MASSENA — Walking up to Kaneb Orchards off Highland Road on any given weekend, August through November, the smell of freshly-fried apple cider doughnuts hangs in the air.

Sold plain or tossed in cinnamon sugar, Kaneb’s doughnuts have become a Massena staple. A decade ago, they were made and packaged in a small wooden shed on the Kaneb property. But the ever-growing orchard and business have since evolved.

One of the first visitors to the expanded orchard in 2009, Elizabeth M. Kaneb recalled, mentioned he had tasted fresh cider from every corner of the country.

Doughnuts, cider preserve tradition at Massena orchard

Nicolas LeCuyer, back, and Chloe Violi make apple doughnuts Saturday at Kaneb Orchards in Massena. Christopher Lenney/Watertown Daily Times

“I remember him telling me, ‘who knew I could have the best cider in a little town called Massena, New York,’” Ms. Kaneb said.

Some 50 years ago, the late Edward J. Kaneb began planting trees on a patchwork of fields behind the current structures and store.

“And he just kept planting trees,” Edward J. Kaneb Jr. said of his father.

Brother and sister Edward and Elizabeth began transforming the property around 2009, and 2020 marks their 11th season owning and operating the business.

Prompted by the Great Recession to expand and offer more than bushels of apples at area farmers markets, the Kanebs added on to the orchard’s main facility and began learning about hard cider. They upgraded the cider press — the original press could hold 20 bushels, and the current press can take 100 bushels at once — and purchased a second doughnut machine. When at full operating capacity, the doughnut fryer used by staff Saturday morning can turn out 60 dozen in an hour.

Doughnuts, cider preserve tradition at Massena orchard

Lobo apples for sale at Kaneb Orchards in Massena. Christopher Lenney/Watertown Daily Times

Now with about 1,200 standard-size apple trees producing 36 varieties, more than 5,000 square-feet of indoor space for pressing, processing and baking, shaded outdoor seating and a hard cider bar, Kaneb’s is preparing for peak apple season. Pressing, Ms. Kaneb said, will begin next week, with the best cider pressed between mid-September and October.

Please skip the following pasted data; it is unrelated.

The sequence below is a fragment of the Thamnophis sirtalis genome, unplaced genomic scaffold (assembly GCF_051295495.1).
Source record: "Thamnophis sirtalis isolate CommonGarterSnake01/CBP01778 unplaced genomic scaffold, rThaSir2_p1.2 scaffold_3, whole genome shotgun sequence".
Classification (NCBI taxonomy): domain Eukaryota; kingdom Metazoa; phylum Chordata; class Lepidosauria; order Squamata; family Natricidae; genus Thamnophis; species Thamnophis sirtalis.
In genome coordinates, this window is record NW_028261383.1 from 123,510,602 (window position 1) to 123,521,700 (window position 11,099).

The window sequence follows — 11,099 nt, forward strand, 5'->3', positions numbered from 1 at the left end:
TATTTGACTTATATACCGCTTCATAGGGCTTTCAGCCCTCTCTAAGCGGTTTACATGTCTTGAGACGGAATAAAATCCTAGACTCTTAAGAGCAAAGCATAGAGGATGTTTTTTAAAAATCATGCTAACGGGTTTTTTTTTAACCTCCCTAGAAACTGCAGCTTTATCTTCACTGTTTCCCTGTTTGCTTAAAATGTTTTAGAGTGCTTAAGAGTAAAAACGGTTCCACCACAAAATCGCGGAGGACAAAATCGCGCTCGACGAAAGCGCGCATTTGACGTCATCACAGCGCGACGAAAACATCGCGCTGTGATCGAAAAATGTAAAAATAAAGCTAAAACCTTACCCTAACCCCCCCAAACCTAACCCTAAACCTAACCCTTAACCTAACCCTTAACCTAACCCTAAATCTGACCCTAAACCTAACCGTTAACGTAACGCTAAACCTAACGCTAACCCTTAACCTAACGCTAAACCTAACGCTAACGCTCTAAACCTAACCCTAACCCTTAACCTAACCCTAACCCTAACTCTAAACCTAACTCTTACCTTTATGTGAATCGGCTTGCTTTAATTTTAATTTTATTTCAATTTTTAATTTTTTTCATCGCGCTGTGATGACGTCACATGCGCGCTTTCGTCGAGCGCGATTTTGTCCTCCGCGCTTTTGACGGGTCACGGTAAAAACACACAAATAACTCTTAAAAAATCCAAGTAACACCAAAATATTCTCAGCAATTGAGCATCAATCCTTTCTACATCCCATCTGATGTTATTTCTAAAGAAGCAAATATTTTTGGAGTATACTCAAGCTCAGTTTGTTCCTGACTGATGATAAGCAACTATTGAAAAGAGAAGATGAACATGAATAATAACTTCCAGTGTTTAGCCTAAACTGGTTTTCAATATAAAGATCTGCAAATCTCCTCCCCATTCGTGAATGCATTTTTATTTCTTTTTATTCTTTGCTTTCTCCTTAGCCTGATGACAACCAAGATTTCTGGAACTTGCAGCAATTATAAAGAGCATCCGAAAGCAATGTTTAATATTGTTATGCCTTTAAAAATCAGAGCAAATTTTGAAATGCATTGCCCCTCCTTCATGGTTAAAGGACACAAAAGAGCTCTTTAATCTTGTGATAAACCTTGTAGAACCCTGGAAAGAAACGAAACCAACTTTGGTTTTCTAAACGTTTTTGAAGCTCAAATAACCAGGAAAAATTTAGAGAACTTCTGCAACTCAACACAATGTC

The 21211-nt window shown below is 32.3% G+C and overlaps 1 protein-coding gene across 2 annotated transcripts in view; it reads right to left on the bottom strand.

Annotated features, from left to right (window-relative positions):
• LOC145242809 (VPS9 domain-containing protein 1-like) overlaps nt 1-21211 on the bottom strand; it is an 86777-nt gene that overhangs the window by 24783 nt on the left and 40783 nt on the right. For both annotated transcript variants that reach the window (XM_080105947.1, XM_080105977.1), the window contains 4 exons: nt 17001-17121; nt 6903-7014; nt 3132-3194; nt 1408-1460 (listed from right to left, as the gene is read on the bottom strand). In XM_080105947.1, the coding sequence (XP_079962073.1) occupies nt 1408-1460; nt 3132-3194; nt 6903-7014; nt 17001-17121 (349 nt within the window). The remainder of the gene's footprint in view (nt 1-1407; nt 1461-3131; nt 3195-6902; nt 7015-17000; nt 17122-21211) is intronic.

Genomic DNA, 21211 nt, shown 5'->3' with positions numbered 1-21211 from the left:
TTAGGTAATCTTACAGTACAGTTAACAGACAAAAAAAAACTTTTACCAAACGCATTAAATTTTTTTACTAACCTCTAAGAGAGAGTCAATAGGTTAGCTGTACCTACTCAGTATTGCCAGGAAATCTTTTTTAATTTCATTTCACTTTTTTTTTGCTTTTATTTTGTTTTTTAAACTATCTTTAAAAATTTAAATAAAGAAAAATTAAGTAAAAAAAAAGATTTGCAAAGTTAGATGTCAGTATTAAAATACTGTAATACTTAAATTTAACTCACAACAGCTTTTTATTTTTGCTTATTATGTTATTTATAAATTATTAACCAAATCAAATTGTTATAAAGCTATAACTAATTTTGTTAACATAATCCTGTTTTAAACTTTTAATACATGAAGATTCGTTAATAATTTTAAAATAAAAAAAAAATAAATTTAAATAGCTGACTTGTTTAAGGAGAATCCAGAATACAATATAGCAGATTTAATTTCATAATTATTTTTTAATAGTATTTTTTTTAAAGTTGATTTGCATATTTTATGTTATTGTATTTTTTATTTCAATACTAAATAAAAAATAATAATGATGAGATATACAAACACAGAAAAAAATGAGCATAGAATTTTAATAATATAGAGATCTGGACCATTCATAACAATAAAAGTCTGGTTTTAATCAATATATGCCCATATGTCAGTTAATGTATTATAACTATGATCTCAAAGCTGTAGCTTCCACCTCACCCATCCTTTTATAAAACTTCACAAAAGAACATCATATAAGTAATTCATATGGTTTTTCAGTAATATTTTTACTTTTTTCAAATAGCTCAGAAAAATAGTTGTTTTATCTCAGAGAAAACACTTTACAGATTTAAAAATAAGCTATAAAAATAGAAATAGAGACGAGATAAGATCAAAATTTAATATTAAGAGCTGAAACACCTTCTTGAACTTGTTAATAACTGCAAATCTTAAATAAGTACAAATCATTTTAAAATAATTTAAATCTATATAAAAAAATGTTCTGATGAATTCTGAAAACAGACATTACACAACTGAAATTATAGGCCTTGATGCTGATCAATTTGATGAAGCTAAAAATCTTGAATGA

Off-season field and maintenance work, Mr. Kaneb said, fuels the intense August through November season.

Masked and distanced outside the storefront Saturday, dozens of visitors passed through the grounds, leaving with doughnuts, cider slushies, cookies and pies. David Wells, Norwood, strummed acoustic guitar, and Gideon’s Galley food truck served wraps and fries.

Saturday’s intermittent rain, bartender Heidi Mauk said, wouldn’t prevent regulars from stopping by.

Doughnuts, cider preserve tradition at Massena orchard

A customer carries two dozen apple doughnuts, cookies and apple bread to go Saturday at Kaneb Orchards in Massena. Christopher Lenney/Watertown Daily Times

A Massena native, Ms. Mauk had lived out of the area for 45 years before returning to take care of her parents. She started working at Kaneb’s about two years ago, tending the hard cider bar and greeting new and familiar faces alike.

“Working here has been an ideal way to get involved again in the community,” Ms. Mauk said.

Kaneb Orchards is open from 10 a.m. to 5 p.m. Fridays, Saturdays and Sundays, 158 Highland Road. More information is posted to kaneborchards.com.

Johnson Newspapers 7.1

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